Besides serum creatinine concentrations and covariates(Age, gender and race), this formula includes also serum albumin concentrations and serum urea nitrogen concentrations.

Division of Clinical Pharmacology and Toxicology

Date: Mon, 22 Nov 1999 10:01:47 +0000

From: James <J.G.Wright@ncl.ac.uk>

Subject: CrCL, 51-CrEDTA etc.

Dear Nick, Valdimir, James etc.

My personal experience is that the Cockcroft & Gault formula is not very good (at least, in cancer patients, I would not recommend its use). The paper by C&G is vulnerable to criticism from many aspects (4% women, questionable methodology) I am not familiar with the paper by Bjornsson, but if it is from 1979, then we again have to be wary that creatinine assays may have changed a lot since then (and certainly have in my experience). Another problem is that we can't really know the creatinine production, or guarantee that we are in steady-state. We have done some work with surrogate markers and gained a modest improvement over the conventional covariates used (SCr, body size measure, sex, age). If we are trying to generate a surrogate for creatinine production using age, weight and gender, then this may well be population-dependent and before using the Bjornsson formula this would have to be considered careful. Perhaps we can all agree that mechanistic considerations suggest we should reciprocate serum creatinine.

James

PS 51Cr-EDTA clearance and creatinine clearance don't actually measure the same thing. Which we use depends on the drug (and clinical population) - its the drugs clearance that we need a predictor for (not how much creatinine is in their urine).

Date: Mon, 22 Nov 1999 08:45:17 -0600

From: James Gallo <JM_Gallo@fccc.edu>

Subject: Re: Covariate Models Using Weight

Nick,

I feel you also are missing my point about covariate modeling related to renal function or any other mechanism related to drug disposition. For some reason you seem to want to adhere to PRE-DEFINED Formulas to describe CRCL and subsequently drug clearance. Certainly these formulas may be useful, either as Bayesian priors or less rigoursly to suggest functional relationships. Nonetheless, one might question if the population they are derived from [Cockcroft and Gault or Bjornsson] are analogous to the population in which one is using to model. These PRE-DEINED formulas indicate age and weight are accounted for, but what about disease state to name just one other cofounding variable. Papers by Chatelut and Boddy indicate that carboplatin clearance is better predicted by 'unique' formulas rather than 'canned' ones.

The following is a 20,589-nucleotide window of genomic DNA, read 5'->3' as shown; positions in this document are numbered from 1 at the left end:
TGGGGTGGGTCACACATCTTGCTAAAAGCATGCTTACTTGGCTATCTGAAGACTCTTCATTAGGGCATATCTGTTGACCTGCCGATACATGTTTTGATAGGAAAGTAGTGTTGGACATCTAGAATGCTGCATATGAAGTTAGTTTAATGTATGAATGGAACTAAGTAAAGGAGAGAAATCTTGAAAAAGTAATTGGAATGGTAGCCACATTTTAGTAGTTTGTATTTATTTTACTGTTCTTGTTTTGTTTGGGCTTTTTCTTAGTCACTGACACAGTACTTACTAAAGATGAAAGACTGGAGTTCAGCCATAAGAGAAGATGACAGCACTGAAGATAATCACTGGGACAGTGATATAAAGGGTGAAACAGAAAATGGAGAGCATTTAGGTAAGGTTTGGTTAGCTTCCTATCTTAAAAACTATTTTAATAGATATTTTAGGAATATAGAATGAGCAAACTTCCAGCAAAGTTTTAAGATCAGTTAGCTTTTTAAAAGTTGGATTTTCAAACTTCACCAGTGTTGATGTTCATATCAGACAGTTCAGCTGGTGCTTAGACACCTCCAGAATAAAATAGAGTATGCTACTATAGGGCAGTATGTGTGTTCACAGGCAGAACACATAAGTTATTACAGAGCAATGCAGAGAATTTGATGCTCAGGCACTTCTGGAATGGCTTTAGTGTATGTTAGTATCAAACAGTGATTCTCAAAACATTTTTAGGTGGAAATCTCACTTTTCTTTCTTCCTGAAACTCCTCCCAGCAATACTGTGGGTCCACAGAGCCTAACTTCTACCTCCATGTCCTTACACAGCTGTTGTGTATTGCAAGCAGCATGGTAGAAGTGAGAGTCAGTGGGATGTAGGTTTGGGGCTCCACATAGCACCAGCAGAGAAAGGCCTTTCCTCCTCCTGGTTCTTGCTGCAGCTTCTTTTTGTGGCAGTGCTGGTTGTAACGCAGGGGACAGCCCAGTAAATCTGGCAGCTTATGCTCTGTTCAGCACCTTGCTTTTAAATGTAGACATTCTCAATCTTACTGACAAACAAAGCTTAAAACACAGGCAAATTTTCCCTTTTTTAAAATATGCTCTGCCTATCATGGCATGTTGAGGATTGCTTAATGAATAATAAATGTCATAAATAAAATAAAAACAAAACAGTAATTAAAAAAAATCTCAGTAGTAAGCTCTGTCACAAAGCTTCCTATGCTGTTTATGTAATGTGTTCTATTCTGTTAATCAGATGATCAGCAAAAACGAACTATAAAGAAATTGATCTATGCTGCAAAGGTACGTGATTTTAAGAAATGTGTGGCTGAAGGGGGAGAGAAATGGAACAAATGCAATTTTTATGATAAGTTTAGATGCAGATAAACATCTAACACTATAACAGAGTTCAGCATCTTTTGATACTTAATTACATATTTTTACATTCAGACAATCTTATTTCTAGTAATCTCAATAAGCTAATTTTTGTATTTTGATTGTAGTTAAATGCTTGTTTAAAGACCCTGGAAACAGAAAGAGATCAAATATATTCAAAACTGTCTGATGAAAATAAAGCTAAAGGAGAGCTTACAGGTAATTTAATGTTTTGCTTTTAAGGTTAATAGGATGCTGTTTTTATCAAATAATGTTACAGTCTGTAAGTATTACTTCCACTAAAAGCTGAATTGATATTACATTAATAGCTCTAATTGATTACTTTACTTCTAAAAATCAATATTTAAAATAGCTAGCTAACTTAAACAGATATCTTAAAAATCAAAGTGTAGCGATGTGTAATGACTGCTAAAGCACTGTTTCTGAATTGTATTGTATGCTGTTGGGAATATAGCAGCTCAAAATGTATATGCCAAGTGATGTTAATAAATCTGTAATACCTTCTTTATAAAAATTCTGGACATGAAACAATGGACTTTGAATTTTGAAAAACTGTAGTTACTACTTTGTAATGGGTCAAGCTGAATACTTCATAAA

Given the problem of developing a population model for DRUG X that undergoes appreciable renal clearance, I believe it is more rational to start from scratch. There should be little bias at this stage. Possibly one may find remnants of the PRE-DEFINED formula in the final formula [so what], but I would be surprised to find a PRE-DEFINED formula as a better predictor that the uniquely-derived formula. I'm sure you are aware that CRCL is presumably being used as a measure of GFR, and many drugs also undergo active tubular secretion and reabsorption so using a PRE-DEFINED formula unduly complicates the modeling by embedding particular variables [age and wt,...] in the estimation of CRCL. These variables may not have the same relationship to other clearance mechanisms.

I don't understand your comments related to size of databases and drug companies,and this is a reason to use these PRE-DEFINED formulas. My guess is that anyone undertaking the development of a population-based PK model assumes that their database is large enough to identify meaningful relationships between covariates and drug clearance or volume of distribution. These relationships will undoubtedly reveal covarites that have a mechanistic basis and those that do not. Let's assume the task was to model a drug that underwent 100% hepatic clearance. One would not have [or want] PRE-DEFINED formulas to relate covariates and clearance, and would start from scratch to identify significant covariate-CL relationships. This is exactly the strategy I would prefer to use for a drug that undergoes renal clearance. Why should you use a PRE-DEFINED formula that makes use of a SURROGATE [creatinine]?

jim gallo

From: "Stephen Duffull" <sduffull@fs1.pa.man.ac.uk>

Subject: Re: Covariate Models Using Weight

Date: Mon, 22 Nov 1999 17:04:44 -0000

James Gallo wrote (in relation to a comment from Nick):

> I feel you also are missing my point about covariate modeling related to

> renal function or any other mechanism related to drug disposition. For

> some reason you seem to want to adhere to PRE-DEFINED Formulas to describe

> CRCL and subsequently drug clearance.

This was my original point. If there is little difference in the fit between two models (one "predefined" and one not) to the same data then incorporating the "predefined" model which has proven generality seems more mechanistic than

developing a "context-sensitive" model empirically (which has unknown generality). The choice of the "predefined" model (or "context-insensitive" model) is then up to the modeller (obviously no one model is going to solve all problems).

Steve

=====================

Stephen Duffull

School of Pharmacy

University of Manchester

Manchester, M13 9PL, UK

Ph +44 161 275 2355

Fax +44 161 275 2396

**********************************************************

Other thread subtopics:

Centering Covariates

Covariate Models Using Weight (Allometric Scaling)

Predefined Models vs. "Context-Sensitive" Emperical Models